Thousands flee Hong Kong to Britain over fear of China’s tension


London – Cindy had a comfortable lifestyle in Hong Kong: she owned several properties with her husband, had a good business. But last year she made up her mind to leave it all behind and take her family to Britain, and there was not even a global epidemic that she was going to make her decision.

“It is certainly not easy to extricate yourself in this way. But things had turned ugly last year, the government was really pushing us away, ”said Businesswoman and mother of two young children, who did not reveal her family name as she feared the consequences for speaking out against the Chinese government. “Everything we value – freedom of speech, fair elections, freedom – has been eroded. Now it is not Hong Kong that we used to know, it is no longer anywhere we can call home. “

Cindy, who landed in London last week, is one of thousands of Hong Kong people fleeing their hometowns since Beijing enacted a national security law in the region last summer.

Some are leaving because they fear punishment for pro-democracy protests. But many people like him say China’s encroachment on their way of life and civil liberties has become unbearable, and they want to seek a better future for their children abroad. Most say they never plan to return.

Many strengthened their exit plans after the UK announced in July that it would open a special immigration route for 5 million eligible Hong Kongers to live, work and eventually settle in Britain.

Prime Minister Boris Johnson said that this week’s offer shows that Britain is honoring its “deep ties of history” with Hong Kong, a former colony that returned to Chinese rule in 1997 with this understanding It was said that it would maintain its Western-style independence and much more. Political autonomy was not seen on mainland China.

The application for the British National Overseas Visa officially opens on Sunday, although many people like Wong have already arrived on British Earth to get a head start. Eligible Hong Kong can currently come to the UK for six months, but from Sunday they can apply for the right to live and work in the country for five years. After that, they can apply for settled status and then British citizenship.

The UK government said that since July, around 7,000 people with British National Overseas (BNO) status had arrived. It is estimated that more than 300,000 people will offer extended residency rights over the next five years.

Wong said she wanted to leave as soon as she feared Beijing would soon stop the exodus.

The protesters held a British national (foreign) passport and Hong Kong colonial flag in a shopping mall during a protest against China's national security law in May 2020.
The protesters held a British national passport and Hong Kong colonial flag in a shopping mall during a protest against China’s national security law in May 2020.
Kin Cheung, File / AP

“The Chinese government has not ruled out this drastic strategy,” she said. “I think if they can start leaving thousands of young professionals, they can whip up, because it will definitely upset Hong Kong’s economy and they wouldn’t want to do that at all.”

Beijing said on Friday that it would no longer recognize the BNO passport as a travel document or identity, and criticized the offer of UK citizenship as a “seriously infringing” move on China’s sovereignty. It was unclear what impact the announcement would have as many Hong Kongers carry multiple passports.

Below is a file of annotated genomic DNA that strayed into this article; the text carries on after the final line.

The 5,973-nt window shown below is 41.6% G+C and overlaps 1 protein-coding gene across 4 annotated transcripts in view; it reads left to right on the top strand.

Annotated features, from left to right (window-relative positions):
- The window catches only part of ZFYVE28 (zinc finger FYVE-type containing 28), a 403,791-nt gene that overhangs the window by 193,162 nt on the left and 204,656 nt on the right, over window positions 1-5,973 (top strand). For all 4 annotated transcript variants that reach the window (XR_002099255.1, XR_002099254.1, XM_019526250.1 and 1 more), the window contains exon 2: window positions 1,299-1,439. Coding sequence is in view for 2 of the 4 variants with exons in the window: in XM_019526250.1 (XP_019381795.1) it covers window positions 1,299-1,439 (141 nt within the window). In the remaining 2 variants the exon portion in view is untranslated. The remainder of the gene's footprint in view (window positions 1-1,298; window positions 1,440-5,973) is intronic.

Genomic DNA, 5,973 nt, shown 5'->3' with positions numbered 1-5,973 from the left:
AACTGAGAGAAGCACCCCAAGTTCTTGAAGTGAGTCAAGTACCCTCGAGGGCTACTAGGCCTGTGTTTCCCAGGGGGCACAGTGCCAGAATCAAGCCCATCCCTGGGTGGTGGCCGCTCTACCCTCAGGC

Following massive anti-government protests in 2019, Beijing tightened its stand and put the city in a month of crisis. Since the security law came into force, dozens of pro-democracy activists have been arrested, and the movement’s young leaders have either been jailed or fled abroad.

Because the new law has broadly defined acts of sabotage, segregation, foreign collusion and terrorism, many in Hong Kong fear expressing any form of political protest – even posting messages on social media – Can get them into trouble.

The 39-year-old fan, who also came to London recently, said, “I think if you knew when to shut down, you’d be fine.” Like Wong, he did not want to give his full name. “But I don’t want to do that. I can complain about the queen if I wanted to – I can say anything here. “

An animator fan had sold his flat in Hong Kong and was planning to slowly build a new life in Britain – a country he had never seen before. He will not be alone in starting from scratch.

“It’s a very unique emigration wave – some people don’t really have time to travel to the country they’re migrating to. Many people have no experience of living abroad,” Miriam Lo, Joe runs a rehabilitation agency, Excelsior UK. “And because of the epidemic, they couldn’t even come to see a house before deciding to buy.”

The British government estimates that 2.9 million BNO status holders are eligible to move to the UK, and 2.3 million are eligible dependents. Britain introduced the BNO passport in the 1980s to those “citizens of the British Dependent Territory in relation to Hong Kong.” Until recently, passports had limited benefits because they did not give nationality or the right to live and work in Britain.

Businesswoman Cindy was still recovering from JetLag, but is excited about her future.

“We want to bring Hong Kong’s energy, our resources and our finances here,” she said. “This step is sure for our children. But we want to create a new life for ourselves here too. “

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